Viewpoint: EHR mandates should be coupled with tort reform

August 21, 2009
Samuel R. Bierstock, MD
Samuel R. Bierstock, MD

The author is vice president of medical affairs for a major healthcare information systems vendor.

There is a middle road wherein standards and expectations of how to practice in a whole new world of real-time data can be established, and it must be addressed so that those who use EHR systems can do their jobs without apprehension and fear.

The buzzards are already beginning to circle.

Physicians and nurses are the most pressured of all professionals, with expectations of their performance and its unimaginable responsibilities beyond the comprehension of people who have never made life-and-death decisions countless times a day. With every decision and action comes the risk of being held liable and losing not only their professions, but their personal assets. The very mechanics of using electronic health records (EHR) in their current state has complicated the lives of many clinicians who use them. Physicians have been slow to adopt EHRs for that reason. With luck, that will change.

An EHR system can track how long a doctor looked at a document, if he or she scrolled down to read the entire thing, how long it took to respond to an alert or notification of an abnormal result, how long it took to answer e-mail, and the accuracy of every assessment and action. It can track whether their decisions meet the most recent guidelines or research results in a world where thousands of new papers and research results are published every week.

This may sound wonderful for those receiving care, but how many of you would want to use such a system in your work knowing that your every thought and action could be audited and evaluated by others who make their living suing you?

The President's plan calls for rewarding physicians who purchase and install EHR systems through a series of financial incentives over a period of years. Mr. President: Thanks for the thought and the money, but if you really want to see this work, call off the dogs before the kennel doors open. Instead of pouring more money into another system in an effort to eliminate its problems, get to the heart of the matter. Reduce liability premiums for physicians and hospitals that install and use EHRs. Protect physicians who will have their every move, thought, and action auditable at the most granular level. (Personally, I might like to know that I can finish dinner or brush my teeth before responding to a real-time alert that someone's blood sugar was a little high without someone suing me because I took too long to act.) Establish standards of expectation for clinicians who will be working in a world of real-time data that is delivered as quickly as it is generated. Place limits on what audited user-activity information can be deposed in malpractice litigation, while still providing the opportunity for those who have been victims of genuine malpractice to seek justifiable compensation.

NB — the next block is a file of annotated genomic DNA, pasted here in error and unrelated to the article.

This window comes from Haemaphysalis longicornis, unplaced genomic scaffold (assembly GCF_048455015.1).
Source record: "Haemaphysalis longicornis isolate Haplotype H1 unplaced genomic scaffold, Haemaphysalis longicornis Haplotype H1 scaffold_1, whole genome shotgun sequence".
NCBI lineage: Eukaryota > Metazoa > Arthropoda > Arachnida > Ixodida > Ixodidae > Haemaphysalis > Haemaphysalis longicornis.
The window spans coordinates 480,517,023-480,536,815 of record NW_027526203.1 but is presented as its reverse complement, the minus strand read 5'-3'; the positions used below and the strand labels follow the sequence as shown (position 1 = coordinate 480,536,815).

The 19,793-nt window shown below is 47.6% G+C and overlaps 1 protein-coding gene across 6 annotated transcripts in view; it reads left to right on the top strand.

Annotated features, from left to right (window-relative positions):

There is a middle road wherein standards and expectations of how to practice in a whole new world of real-time data can be established, and it must be addressed so that those who use EHR systems can do their jobs without apprehension and fear.

We have the technology to do wonderful things in healthcare and reform the system entirely through exciting and innovative technology. Most doctors recognize the wonderful benefits that an EHR system can bring to the quality of care they deliver. But what we also need is for our physicians and nurses to be able to use these tools without fear of the foxes lurking around the henhouse. Otherwise, we will end up with a very expensive and technologically advanced universal system with no doctors who want to use it, and a lot of very rich lawyers.

Samuel R. Bierstock, MD, is the founder of Champions in Healthcare, a clinical IT consulting company. Send your feedback to meletters@advanstar.com
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